Besides changing their entire business model to better suit their customers’ needs, Warby Parker has committed itself to analyzing data to the same end.

“If you believe in putting the customer first as a strategy, then you just find ways to create better and better experiences,” co-CEO Neil Blumenthal recently told Entrepreneur. “Eventually that takes you to data.”

Every sales associate carries a tablet connecting them to online activity made by the customer. If the customer “favorited” a pair of eyeglasses online, for example, the sales associate has that information right at their fingertips. This allows for a seamless online-to-offline transition.

“We’re finding that 75% of people that buy something in our store have been to our website first,” Warby Parker’s other co-CEO, Dave Gilboa, told an audience at the Internet Retailer Conference and Exhibition in Chicago. “What they really value is convenience, so we invested in technology to make the online and offline experience as convenient as possible.”

Best Buy

Seven years ago, people thought Best Buy would be destroyed by Amazon, former Best Buy CEO Hubert Joly told attendees of the Adobe 2019 Summit. But numbers don’t lie – the brand has seen a continuous increase in total revenue in recent years. That includes an increase of about 8.8% from 2017 to 2019 ($39.4 billion to $42.9 billion last year).

What’s Best Buy’s secret? According to Joly, the company kicked things off by matching Amazon’s pricing and fast, free delivery. Further CX improvements included revamping its website, making in-store changes, and investing in its employees to reduce turnover. Best Buy even offers free home visits and a tech support option that covers all tech products in a customer’s home, not just the one that was purchased.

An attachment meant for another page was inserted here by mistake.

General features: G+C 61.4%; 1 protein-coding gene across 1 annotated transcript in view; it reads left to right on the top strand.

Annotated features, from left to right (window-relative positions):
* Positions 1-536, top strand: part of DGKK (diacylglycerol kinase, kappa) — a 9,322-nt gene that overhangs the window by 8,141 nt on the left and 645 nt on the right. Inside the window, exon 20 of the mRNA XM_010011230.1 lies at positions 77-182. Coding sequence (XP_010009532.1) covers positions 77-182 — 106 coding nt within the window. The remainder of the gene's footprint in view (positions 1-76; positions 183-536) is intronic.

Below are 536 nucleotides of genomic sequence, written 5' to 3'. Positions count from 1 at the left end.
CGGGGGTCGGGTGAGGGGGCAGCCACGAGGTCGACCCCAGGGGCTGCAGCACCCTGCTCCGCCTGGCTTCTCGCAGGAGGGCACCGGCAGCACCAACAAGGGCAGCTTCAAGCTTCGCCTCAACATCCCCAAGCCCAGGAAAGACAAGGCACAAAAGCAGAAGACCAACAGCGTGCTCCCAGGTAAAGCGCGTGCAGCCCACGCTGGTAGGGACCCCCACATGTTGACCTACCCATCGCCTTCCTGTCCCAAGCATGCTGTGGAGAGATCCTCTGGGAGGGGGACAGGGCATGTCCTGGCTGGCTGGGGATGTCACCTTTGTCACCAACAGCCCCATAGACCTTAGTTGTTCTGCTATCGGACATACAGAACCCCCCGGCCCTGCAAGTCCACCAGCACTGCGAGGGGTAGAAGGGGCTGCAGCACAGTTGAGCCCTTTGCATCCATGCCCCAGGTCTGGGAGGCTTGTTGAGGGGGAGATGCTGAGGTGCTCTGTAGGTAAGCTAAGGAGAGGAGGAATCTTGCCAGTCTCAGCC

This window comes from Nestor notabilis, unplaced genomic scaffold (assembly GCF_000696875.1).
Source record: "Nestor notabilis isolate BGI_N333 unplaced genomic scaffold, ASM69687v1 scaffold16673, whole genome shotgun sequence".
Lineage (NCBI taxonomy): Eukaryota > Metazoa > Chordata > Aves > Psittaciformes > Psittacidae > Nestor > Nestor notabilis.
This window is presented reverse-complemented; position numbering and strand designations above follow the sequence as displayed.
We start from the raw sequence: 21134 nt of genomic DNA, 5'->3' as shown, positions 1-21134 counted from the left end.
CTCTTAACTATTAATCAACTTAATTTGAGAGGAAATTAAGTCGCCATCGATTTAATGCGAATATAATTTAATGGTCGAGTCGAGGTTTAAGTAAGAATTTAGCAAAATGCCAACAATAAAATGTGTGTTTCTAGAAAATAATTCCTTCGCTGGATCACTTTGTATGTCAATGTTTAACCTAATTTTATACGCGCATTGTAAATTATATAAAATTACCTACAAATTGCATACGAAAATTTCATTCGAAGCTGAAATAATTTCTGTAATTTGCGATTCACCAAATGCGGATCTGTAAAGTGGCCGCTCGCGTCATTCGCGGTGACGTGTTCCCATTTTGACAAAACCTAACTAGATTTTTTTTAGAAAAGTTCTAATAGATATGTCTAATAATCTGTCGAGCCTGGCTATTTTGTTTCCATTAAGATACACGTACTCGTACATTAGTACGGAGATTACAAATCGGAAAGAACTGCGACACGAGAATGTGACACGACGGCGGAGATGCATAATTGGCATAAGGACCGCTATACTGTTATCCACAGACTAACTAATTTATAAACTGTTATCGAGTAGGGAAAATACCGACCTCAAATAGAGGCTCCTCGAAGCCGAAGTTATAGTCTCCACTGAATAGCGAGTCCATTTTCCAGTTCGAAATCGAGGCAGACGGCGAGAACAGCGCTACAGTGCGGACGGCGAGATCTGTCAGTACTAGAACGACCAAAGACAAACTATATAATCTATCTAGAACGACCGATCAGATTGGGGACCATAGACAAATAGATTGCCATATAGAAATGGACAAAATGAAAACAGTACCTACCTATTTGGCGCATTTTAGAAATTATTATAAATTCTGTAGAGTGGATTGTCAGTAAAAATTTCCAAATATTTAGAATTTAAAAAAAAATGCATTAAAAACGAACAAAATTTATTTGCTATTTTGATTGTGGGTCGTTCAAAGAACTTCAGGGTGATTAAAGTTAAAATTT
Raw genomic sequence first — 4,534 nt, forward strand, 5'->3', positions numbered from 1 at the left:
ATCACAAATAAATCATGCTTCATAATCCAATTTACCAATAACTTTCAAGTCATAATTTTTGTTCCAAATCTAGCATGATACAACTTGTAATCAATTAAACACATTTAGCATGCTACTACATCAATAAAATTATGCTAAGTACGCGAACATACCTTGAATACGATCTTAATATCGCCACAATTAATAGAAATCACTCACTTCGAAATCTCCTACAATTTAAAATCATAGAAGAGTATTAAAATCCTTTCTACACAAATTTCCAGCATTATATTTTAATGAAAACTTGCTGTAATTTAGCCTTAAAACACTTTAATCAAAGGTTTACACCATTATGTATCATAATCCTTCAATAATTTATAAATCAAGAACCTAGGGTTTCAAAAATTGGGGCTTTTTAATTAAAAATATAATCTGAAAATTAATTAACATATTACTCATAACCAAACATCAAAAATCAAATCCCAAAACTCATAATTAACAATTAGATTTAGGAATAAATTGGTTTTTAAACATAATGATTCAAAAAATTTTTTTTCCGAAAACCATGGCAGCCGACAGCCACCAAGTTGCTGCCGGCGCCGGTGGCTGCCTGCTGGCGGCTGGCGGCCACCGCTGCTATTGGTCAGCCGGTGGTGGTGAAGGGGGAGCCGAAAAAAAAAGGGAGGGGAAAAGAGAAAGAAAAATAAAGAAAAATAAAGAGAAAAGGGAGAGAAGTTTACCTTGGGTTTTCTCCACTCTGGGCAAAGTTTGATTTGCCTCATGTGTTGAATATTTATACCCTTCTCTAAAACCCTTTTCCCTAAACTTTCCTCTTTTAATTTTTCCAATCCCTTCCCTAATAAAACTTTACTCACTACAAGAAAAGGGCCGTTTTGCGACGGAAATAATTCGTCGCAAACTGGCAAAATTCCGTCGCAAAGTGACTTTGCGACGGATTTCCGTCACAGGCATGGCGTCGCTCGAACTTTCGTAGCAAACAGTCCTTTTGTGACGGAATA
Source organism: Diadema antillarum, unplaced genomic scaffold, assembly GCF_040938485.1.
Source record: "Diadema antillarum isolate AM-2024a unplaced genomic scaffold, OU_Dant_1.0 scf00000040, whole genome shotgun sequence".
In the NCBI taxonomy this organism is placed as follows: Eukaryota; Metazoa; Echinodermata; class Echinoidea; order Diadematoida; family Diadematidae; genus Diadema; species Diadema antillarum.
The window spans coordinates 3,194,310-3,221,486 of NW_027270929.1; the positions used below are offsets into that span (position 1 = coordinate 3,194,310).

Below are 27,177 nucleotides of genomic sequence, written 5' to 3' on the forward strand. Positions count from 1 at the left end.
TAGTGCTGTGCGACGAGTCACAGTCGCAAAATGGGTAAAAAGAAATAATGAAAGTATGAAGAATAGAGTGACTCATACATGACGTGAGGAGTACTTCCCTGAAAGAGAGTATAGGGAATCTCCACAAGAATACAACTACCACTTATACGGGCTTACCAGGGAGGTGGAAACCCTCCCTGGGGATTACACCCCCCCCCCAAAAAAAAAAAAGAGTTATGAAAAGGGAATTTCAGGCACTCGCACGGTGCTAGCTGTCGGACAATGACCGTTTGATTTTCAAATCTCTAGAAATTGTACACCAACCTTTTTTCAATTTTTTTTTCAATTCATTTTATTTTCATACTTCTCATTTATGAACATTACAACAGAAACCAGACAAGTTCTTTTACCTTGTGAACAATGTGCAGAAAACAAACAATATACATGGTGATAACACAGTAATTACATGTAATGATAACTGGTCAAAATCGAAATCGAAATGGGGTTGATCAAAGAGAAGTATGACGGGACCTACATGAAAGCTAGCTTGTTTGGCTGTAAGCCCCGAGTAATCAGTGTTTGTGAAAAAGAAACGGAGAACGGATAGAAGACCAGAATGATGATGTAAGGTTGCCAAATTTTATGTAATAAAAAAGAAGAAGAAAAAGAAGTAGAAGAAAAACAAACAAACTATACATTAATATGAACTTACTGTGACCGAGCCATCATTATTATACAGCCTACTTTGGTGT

Digitization has also been key to Best Buy’s transformation, Joly said. Regarding tech support, each tech advisor has fast access to current, key information on the customer, including which products they have in their home, past calls, etc. This saves a lot of time and frustration for the customer.

They even transformed their marketing, using a hefty customer database, with 12,000 attributes and powerful analytics, to allow for targeted marketing.

Newly appointed CEO Corie Barry is continuing the customer-centric focus started by Joly, with an aim to be the leading source of “tech with a human touch.” Their core idea is that selling a consumer a laptop or television gives you a customer for a day, but helping them install it, teaching them how to use it, and making a house call when they can’t figure out the remote creates a customer for life.

Best Buy has proved that being innovative in meeting customer’s needs pays off.

Takeaways for Dealership Operations

Investing in customer-centricity is where it’s at for 2020 and beyond. It refocuses your dealership’s “why” on the customer and allows you to meet ever-changing needs in a relevant, timely way.

The “how” doesn’t require investing in your own team of data scientists to gather, analyze, and actionize data. AutoAlert has been building such databases since our start, in 2002. It’s one of the reasons we have the best data in the industry.

Harness your data. Empower your team. Focus your dealership operations. Learn more about shifting your brand to a more customer-centric approach in our free ebook, Breathing Life into the Customer Experience: A Customer-Centric Approach To Running Your Dealership.”